This is an excerpt of a speech given by Senator Nick McKim at the 2019 Defend Media Freedom forum hosted by ABC Friends Tasmania.
Nick McKim is an Australian Greens Senator for Tasmania and the party’s spokesperson on Justice and Digital Rights. Nick is one of Parliament’s leading voices against ever-expanding government powers under the cloak of ‘national security’. He recently helped to establish a Senate Inquiry into press freedom and whistleblower protections.
I will focus today on the current Your Right To Know campaign.
Media/press freedoms are crucial to a well-functioning democracy and are part of the architecture that holds power to account. So they need to be not unreasonably fettered. The current situation has a chilling effect on those who seek to provide us with information that should be in the public domain. And it is not just about press freedom; it is also about whistleblowers.
In the past 20 years, over 200 pieces of legislation have been passed at Federal, State and Territory levels that act to take away our rights. And all have been passed with every single vote from every single major party. Here I give a shout out to Andrew Wilkie, one of the very few who, along with the Greens, votes against these erosions of our freedoms.
We need to look at the role of the Parliamentary Joint Committee on Intelligence and Security. It is a closed shop, meeting behind closed doors with representation from the Liberals and Labor only. Everything comes out of there with bipartisan support and then becomes law. This leads to the problem we are here to discuss, erosion of press freedom, but that is not all these laws do.
Think about Bernard Collaery and Witness K. Bernard Collaery is being tried in secret as we meet. The prosecution was signed off by Attorney-General, Christian Porter. So there is no comfort in the recent assurance that the Attorney-General’s sign-off is needed before journalists will be prosecuted - this will not operate as a safeguard.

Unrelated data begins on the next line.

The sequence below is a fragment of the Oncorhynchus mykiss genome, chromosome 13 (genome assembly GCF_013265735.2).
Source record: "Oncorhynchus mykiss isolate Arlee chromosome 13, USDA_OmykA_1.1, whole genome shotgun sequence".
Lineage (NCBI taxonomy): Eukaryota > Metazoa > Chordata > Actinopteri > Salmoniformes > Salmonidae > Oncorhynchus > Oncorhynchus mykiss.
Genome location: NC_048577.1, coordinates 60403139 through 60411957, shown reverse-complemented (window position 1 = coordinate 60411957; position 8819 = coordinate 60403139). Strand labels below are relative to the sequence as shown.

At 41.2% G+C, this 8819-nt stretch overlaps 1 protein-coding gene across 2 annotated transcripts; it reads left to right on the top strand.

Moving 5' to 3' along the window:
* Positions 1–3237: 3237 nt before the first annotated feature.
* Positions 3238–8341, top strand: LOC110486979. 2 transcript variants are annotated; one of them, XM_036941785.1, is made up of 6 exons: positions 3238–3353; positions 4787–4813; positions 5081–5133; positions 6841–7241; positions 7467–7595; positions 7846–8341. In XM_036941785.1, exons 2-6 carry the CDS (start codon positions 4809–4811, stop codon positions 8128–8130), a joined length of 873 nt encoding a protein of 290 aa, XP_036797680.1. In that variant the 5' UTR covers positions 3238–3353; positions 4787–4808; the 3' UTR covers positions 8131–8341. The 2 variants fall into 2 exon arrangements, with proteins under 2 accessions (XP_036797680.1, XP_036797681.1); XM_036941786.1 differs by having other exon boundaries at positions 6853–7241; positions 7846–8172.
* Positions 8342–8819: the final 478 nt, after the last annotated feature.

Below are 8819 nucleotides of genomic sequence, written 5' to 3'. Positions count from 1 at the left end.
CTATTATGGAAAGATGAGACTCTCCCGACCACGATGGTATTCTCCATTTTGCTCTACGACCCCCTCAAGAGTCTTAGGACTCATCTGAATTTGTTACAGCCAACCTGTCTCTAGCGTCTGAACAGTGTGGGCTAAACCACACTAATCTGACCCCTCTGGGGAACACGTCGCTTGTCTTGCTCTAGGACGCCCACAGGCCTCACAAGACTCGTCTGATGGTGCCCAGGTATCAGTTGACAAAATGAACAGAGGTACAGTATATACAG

We have to note the hypocrisy of some in supporting this campaign and we have to name News Corp. They cheered these laws all the way. They are a part of the problem, but I am glad they are part of the campaign.
We also need to look at the behaviour of the Australian Federal Police (AFP). There were two significant reports based on leaks published in the Australian prior to the raids - the one by Annika Smethurst reporting discussions of new powers for the Australian Signals Directorate, allowing them to spy on Australian citizens for the first time, and one reporting Departmental advice suggesting that the Medivac Bill would effectively dismantle offshore detention, boosting the Government’s position on the Bill. The AFP investigated one only.
You will be aware of the new metadata law that means our Internet Service Providers are required to keep our data for two years and that it can be accessed without warrant by intelligence agencies. When this law was first proposed, it included journalists’ metadata. An out clause for journalists was successfully argued. Thus the media’s self-interest was addressed; so they went quiet on the laws after that.
This is a warning for us about potential Government responses to the Right to Know campaign. We need solutions/responses that are about all Australians, not just media self-interest. We need a Charter of Rights.